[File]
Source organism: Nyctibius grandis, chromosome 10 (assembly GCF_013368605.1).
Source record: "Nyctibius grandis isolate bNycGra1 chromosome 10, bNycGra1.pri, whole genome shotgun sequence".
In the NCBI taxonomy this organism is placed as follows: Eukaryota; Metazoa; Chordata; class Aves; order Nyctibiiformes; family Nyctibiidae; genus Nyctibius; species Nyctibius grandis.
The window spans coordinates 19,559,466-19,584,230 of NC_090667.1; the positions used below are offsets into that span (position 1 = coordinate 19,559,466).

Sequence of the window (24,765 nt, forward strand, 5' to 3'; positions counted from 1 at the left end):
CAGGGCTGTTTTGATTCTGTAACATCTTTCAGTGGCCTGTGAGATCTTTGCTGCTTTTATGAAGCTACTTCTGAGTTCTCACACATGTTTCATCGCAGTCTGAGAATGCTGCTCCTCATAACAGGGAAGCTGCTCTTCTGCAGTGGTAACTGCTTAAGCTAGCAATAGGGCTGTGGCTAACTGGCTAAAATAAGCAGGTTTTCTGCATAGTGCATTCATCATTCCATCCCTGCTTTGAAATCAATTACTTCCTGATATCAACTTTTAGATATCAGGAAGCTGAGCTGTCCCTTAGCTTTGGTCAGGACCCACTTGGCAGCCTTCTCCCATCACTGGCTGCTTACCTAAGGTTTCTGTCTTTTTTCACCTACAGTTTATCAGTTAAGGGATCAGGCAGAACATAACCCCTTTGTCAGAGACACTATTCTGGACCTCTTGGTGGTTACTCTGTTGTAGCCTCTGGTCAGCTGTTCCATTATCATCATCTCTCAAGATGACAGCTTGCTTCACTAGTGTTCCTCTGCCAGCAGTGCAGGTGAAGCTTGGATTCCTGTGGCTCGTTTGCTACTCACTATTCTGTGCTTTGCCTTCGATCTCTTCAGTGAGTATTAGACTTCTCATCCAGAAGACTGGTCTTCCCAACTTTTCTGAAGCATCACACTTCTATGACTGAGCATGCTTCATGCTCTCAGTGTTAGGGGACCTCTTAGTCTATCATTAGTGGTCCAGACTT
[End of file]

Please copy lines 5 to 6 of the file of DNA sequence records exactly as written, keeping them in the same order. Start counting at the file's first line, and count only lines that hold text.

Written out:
Sequence of the window (24,765 nt, forward strand, 5' to 3'; positions counted from 1 at the left end):
CAGGGCTGTTTTGATTCTGTAACATCTTTCAGTGGCCTGTGAGATCTTTGCTGCTTTTATGAAGCTACTTCTGAGTTCTCACACATGTTTCATCGCAGTCTGAGAATGCTGCTCCTCATAACAGGGAAGCTGCTCTTCTGCAGTGGTAACTGCTTAAGCTAGCAATAGGGCTGTGGCTAACTGGCTAAAATAAGCAGGTTTTCTGCATAGTGCATTCATCATTCCATCCCTGCTTTGAAATCAATTACTTCCTGATATCAACTTTTAGATATCAGGAAGCTGAGCTGTCCCTTAGCTTTGGTCAGGACCCACTTGGCAGCCTTCTCCCATCACTGGCTGCTTACCTAAGGTTTCTGTCTTTTTTCACCTACAGTTTATCAGTTAAGGGATCAGGCAGAACATAACCCCTTTGTCAGAGACACTATTCTGGACCTCTTGGTGGTTACTCTGTTGTAGCCTCTGGTCAGCTGTTCCATTATCATCATCTCTCAAGATGACAGCTTGCTTCACTAGTGTTCCTCTGCCAGCAGTGCAGGTGAAGCTTGGATTCCTGTGGCTCGTTTGCTACTCACTATTCTGTGCTTTGCCTTCGATCTCTTCAGTGAGTATTAGACTTCTCATCCAGAAGACTGGTCTTCCCAACTTTTCTGAAGCATCACACTTCTATGACTGAGCATGCTTCATGCTCTCAGTGTTAGGGGACCTCTTAGTCTATCATTAGTGGTCCAGACTT